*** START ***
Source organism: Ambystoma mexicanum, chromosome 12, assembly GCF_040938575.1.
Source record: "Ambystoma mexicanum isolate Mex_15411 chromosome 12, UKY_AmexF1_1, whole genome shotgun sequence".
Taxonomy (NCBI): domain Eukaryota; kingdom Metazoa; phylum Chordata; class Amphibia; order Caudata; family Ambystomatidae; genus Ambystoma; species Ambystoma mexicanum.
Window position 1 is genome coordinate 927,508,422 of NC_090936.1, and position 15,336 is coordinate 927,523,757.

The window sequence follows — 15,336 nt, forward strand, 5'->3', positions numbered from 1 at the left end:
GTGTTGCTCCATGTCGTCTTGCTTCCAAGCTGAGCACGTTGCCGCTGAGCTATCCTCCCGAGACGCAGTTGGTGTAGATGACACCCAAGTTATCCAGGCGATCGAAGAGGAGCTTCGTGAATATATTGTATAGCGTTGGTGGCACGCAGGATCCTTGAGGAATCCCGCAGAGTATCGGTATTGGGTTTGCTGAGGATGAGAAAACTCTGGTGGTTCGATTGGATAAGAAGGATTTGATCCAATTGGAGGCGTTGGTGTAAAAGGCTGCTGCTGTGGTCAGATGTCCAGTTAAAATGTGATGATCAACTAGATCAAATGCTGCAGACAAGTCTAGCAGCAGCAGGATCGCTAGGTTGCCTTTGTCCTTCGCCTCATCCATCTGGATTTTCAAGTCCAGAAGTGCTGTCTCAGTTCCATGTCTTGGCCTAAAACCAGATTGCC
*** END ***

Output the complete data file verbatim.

Source organism: Ambystoma mexicanum, chromosome 12, assembly GCF_040938575.1.
Source record: "Ambystoma mexicanum isolate Mex_15411 chromosome 12, UKY_AmexF1_1, whole genome shotgun sequence".
Taxonomy (NCBI): domain Eukaryota; kingdom Metazoa; phylum Chordata; class Amphibia; order Caudata; family Ambystomatidae; genus Ambystoma; species Ambystoma mexicanum.
Window position 1 is genome coordinate 927,508,422 of NC_090936.1, and position 15,336 is coordinate 927,523,757.

The window sequence follows — 15,336 nt, forward strand, 5'->3', positions numbered from 1 at the left end:
GTGTTGCTCCATGTCGTCTTGCTTCCAAGCTGAGCACGTTGCCGCTGAGCTATCCTCCCGAGACGCAGTTGGTGTAGATGACACCCAAGTTATCCAGGCGATCGAAGAGGAGCTTCGTGAATATATTGTATAGCGTTGGTGGCACGCAGGATCCTTGAGGAATCCCGCAGAGTATCGGTATTGGGTTTGCTGAGGATGAGAAAACTCTGGTGGTTCGATTGGATAAGAAGGATTTGATCCAATTGGAGGCGTTGGTGTAAAAGGCTGCTGCTGTGGTCAGATGTCCAGTTAAAATGTGATGATCAACTAGATCAAATGCTGCAGACAAGTCTAGCAGCAGCAGGATCGCTAGGTTGCCTTTGTCCTTCGCCTCATCCATCTGGATTTTCAAGTCCAGAAGTGCTGTCTCAGTTCCATGTCTTGGCCTAAAACCAGATTGCC